Toyota’s factories in Japan have been idled because of supply chain problems. The automaker’s Motomachi plant is pictured.
TOKYO – Toyota is increasing overseas production to offset lower output at home in Japan.
From January through June, the world’s largest automaker made more cars overseas than it ever has during that period. And it capped the run by notching record overseas sales and production results for the month of June, as the automaker gradually recovers from pandemic and supply chain woes.
The latest tallies, released Thursday, show that Toyota still struggles in the home market, where factories have been idled by a shortage of parts.
But outside Japan, Toyota is cranking up its factories to recover lost ground.
In the first six months of the year, overseas output climbed 5.6 percent to an all-time high of 3.35 million vehicles. Production in Japan, by contrast, shrank 18 percent to 1.73 million units.
For the month of June, Toyota booked record overseas output of 637,240 vehicles and a best-ever sales total of 750,450 vehicles. The totals include the Daihatsu minicar and Hino truck units.
Meanwhile, June production in Japan slid 27 percent, while home market sales fell 24 percent.
Production hot spots include Asia, Europe and Latin America – regions where the product mix is more resilient to supply shortages because the vehicles require fewer semiconductors.
Output in regions such as Japan and North America, however, is still down. That is partly because those markets are production bases for Lexus brand premium vehicles, which use a lot more chips for their advanced functions and are therefore more vulnerable to supply chain chinks.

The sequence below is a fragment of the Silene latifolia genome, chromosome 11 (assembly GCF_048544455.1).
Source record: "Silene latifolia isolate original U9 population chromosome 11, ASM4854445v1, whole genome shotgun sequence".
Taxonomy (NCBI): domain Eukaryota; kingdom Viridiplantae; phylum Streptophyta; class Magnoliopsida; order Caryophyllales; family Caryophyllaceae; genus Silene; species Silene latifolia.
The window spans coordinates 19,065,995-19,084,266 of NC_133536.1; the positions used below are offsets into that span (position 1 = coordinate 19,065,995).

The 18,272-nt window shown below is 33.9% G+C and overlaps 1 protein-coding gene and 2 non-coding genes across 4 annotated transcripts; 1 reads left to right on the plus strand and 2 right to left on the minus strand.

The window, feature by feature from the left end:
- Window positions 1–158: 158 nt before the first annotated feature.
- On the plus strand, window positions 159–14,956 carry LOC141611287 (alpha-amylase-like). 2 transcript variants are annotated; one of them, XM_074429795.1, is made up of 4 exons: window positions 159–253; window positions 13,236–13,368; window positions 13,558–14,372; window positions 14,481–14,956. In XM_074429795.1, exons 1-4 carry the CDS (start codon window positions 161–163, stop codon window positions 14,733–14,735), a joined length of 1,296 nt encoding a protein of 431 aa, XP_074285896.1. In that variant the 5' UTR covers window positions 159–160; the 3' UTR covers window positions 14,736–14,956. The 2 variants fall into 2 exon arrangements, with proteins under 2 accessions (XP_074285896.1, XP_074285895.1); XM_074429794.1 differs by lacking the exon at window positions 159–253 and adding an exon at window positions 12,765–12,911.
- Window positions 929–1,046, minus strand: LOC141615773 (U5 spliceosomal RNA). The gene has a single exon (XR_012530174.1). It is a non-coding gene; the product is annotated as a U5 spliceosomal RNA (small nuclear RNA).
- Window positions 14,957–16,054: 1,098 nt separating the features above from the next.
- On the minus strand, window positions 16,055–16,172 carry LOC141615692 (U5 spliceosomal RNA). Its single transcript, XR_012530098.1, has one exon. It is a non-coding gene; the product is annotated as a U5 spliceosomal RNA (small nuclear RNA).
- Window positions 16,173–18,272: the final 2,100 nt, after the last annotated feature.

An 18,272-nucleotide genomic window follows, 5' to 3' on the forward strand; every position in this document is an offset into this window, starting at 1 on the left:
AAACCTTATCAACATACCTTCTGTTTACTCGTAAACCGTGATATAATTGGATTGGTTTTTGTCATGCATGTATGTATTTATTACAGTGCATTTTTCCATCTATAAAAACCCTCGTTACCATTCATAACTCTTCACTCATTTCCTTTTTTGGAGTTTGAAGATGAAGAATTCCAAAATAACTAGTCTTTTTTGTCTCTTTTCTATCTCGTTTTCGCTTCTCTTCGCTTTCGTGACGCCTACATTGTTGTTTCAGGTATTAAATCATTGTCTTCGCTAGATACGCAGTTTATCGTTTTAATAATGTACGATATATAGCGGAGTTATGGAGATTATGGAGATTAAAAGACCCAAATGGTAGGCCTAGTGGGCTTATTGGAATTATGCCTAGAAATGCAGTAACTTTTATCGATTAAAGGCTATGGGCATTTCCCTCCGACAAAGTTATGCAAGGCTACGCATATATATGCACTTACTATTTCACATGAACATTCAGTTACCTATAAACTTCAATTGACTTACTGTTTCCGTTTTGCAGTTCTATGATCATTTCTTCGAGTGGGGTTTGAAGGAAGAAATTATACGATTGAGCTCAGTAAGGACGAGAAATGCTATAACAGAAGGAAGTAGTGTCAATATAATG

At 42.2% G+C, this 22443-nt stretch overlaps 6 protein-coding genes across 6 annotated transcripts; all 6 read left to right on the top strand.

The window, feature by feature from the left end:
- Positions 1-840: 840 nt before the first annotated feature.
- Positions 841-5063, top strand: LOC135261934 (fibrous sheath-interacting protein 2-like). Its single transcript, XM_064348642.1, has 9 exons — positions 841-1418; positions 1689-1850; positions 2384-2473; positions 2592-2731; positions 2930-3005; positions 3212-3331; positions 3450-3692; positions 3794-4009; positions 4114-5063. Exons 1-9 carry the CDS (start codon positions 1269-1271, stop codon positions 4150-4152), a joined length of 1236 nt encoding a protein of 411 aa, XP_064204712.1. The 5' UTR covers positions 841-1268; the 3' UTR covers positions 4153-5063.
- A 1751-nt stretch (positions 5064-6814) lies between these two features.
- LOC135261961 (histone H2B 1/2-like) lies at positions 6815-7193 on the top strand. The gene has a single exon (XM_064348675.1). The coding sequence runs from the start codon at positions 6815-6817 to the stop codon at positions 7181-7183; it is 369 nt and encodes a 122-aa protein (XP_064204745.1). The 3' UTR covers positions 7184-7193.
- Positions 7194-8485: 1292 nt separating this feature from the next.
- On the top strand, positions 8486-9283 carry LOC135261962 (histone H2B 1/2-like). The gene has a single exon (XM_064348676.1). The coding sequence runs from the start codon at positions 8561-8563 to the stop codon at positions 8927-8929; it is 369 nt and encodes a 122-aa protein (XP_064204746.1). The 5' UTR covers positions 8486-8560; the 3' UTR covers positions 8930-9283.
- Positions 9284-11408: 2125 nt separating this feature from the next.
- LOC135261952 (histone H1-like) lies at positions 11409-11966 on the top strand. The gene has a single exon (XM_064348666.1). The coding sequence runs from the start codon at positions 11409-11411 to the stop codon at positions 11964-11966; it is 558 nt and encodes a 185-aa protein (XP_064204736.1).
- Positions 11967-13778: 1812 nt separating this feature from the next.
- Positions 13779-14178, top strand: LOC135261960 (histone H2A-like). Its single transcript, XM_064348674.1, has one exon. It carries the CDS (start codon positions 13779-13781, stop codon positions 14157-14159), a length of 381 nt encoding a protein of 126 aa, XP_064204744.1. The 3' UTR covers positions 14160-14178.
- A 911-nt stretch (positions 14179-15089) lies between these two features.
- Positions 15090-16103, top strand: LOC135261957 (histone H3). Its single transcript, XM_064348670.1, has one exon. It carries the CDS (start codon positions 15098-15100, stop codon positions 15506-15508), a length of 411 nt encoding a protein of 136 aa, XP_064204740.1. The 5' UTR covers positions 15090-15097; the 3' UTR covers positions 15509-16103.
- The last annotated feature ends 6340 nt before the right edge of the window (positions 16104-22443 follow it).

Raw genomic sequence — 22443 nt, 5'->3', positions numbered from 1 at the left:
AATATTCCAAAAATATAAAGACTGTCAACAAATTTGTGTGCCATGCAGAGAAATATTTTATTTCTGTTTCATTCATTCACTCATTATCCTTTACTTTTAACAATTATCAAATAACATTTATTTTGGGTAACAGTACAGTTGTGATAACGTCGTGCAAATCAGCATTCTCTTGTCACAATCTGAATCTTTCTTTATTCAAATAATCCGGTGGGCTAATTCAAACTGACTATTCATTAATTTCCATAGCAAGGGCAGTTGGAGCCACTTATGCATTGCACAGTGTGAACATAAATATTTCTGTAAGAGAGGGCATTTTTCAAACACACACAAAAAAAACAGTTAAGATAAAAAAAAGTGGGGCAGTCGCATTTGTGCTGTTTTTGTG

Toyota has a global order backlog of about 2 million vehicles. But global procurement manager Kazunari Kumakura said this week that the company was sticking to its plan to churn out 9.7 million Toyota and Lexus brand vehicles in the current fiscal year ending in March.
“We are working hard with our suppliers to manufacture 9.7 million vehicles. We formulated our annual production plans based on an assumption that the situation would improve,” he said.
“We will work hard to achieve such normal production as soon as possible.”
In the first six months of the 2022 calendar year, global output was down 3.8 percent from the year before to 5.1 million vehicles. Production of just Toyota and Lexus vehicles was down 3.5 percent to 4.36 million, meaning the company is off pace from the 9.7 million target.
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